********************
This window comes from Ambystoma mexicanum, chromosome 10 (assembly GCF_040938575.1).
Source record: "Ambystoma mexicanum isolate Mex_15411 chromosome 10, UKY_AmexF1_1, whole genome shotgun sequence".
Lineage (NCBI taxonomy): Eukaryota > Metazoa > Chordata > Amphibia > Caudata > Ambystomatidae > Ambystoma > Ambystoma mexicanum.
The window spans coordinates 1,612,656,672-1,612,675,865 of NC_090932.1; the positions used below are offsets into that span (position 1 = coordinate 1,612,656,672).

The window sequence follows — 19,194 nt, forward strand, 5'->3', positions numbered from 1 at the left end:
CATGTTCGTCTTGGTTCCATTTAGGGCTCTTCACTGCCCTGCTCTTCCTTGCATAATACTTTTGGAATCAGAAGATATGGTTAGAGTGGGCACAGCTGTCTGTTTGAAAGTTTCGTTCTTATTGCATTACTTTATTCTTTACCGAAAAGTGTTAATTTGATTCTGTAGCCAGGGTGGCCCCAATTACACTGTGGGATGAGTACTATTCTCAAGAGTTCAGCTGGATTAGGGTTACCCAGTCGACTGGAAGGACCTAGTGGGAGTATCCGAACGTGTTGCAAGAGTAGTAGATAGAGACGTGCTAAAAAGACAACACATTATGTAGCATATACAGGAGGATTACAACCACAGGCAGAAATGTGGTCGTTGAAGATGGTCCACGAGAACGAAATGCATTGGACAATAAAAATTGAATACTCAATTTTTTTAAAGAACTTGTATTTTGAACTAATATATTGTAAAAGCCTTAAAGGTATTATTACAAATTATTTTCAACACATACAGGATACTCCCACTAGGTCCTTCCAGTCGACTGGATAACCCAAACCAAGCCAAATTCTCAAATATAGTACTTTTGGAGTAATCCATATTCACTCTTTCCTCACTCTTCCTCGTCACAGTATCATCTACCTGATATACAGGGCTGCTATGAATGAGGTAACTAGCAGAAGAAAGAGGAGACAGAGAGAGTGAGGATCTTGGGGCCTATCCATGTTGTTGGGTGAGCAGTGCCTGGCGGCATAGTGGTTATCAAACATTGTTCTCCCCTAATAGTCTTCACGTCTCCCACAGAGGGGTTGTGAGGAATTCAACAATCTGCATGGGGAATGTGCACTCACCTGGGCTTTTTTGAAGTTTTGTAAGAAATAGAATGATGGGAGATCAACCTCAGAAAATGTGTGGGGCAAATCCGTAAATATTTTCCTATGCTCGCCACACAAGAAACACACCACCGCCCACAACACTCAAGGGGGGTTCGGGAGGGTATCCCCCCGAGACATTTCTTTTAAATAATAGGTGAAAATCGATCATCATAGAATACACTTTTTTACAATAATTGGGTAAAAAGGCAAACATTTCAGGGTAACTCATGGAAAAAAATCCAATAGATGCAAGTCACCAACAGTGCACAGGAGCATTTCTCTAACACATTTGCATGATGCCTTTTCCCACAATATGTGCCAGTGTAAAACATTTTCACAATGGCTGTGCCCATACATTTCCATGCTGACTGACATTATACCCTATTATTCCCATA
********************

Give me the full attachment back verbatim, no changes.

This window comes from Ambystoma mexicanum, chromosome 10 (assembly GCF_040938575.1).
Source record: "Ambystoma mexicanum isolate Mex_15411 chromosome 10, UKY_AmexF1_1, whole genome shotgun sequence".
Lineage (NCBI taxonomy): Eukaryota > Metazoa > Chordata > Amphibia > Caudata > Ambystomatidae > Ambystoma > Ambystoma mexicanum.
The window spans coordinates 1,612,656,672-1,612,675,865 of NC_090932.1; the positions used below are offsets into that span (position 1 = coordinate 1,612,656,672).

The window sequence follows — 19,194 nt, forward strand, 5'->3', positions numbered from 1 at the left end:
CATGTTCGTCTTGGTTCCATTTAGGGCTCTTCACTGCCCTGCTCTTCCTTGCATAATACTTTTGGAATCAGAAGATATGGTTAGAGTGGGCACAGCTGTCTGTTTGAAAGTTTCGTTCTTATTGCATTACTTTATTCTTTACCGAAAAGTGTTAATTTGATTCTGTAGCCAGGGTGGCCCCAATTACACTGTGGGATGAGTACTATTCTCAAGAGTTCAGCTGGATTAGGGTTACCCAGTCGACTGGAAGGACCTAGTGGGAGTATCCGAACGTGTTGCAAGAGTAGTAGATAGAGACGTGCTAAAAAGACAACACATTATGTAGCATATACAGGAGGATTACAACCACAGGCAGAAATGTGGTCGTTGAAGATGGTCCACGAGAACGAAATGCATTGGACAATAAAAATTGAATACTCAATTTTTTTAAAGAACTTGTATTTTGAACTAATATATTGTAAAAGCCTTAAAGGTATTATTACAAATTATTTTCAACACATACAGGATACTCCCACTAGGTCCTTCCAGTCGACTGGATAACCCAAACCAAGCCAAATTCTCAAATATAGTACTTTTGGAGTAATCCATATTCACTCTTTCCTCACTCTTCCTCGTCACAGTATCATCTACCTGATATACAGGGCTGCTATGAATGAGGTAACTAGCAGAAGAAAGAGGAGACAGAGAGAGTGAGGATCTTGGGGCCTATCCATGTTGTTGGGTGAGCAGTGCCTGGCGGCATAGTGGTTATCAAACATTGTTCTCCCCTAATAGTCTTCACGTCTCCCACAGAGGGGTTGTGAGGAATTCAACAATCTGCATGGGGAATGTGCACTCACCTGGGCTTTTTTGAAGTTTTGTAAGAAATAGAATGATGGGAGATCAACCTCAGAAAATGTGTGGGGCAAATCCGTAAATATTTTCCTATGCTCGCCACACAAGAAACACACCACCGCCCACAACACTCAAGGGGGGTTCGGGAGGGTATCCCCCCGAGACATTTCTTTTAAATAATAGGTGAAAATCGATCATCATAGAATACACTTTTTTACAATAATTGGGTAAAAAGGCAAACATTTCAGGGTAACTCATGGAAAAAAATCCAATAGATGCAAGTCACCAACAGTGCACAGGAGCATTTCTCTAACACATTTGCATGATGCCTTTTCCCACAATATGTGCCAGTGTAAAACATTTTCACAATGGCTGTGCCCATACATTTCCATGCTGACTGACATTATACCCTATTATTCCCATA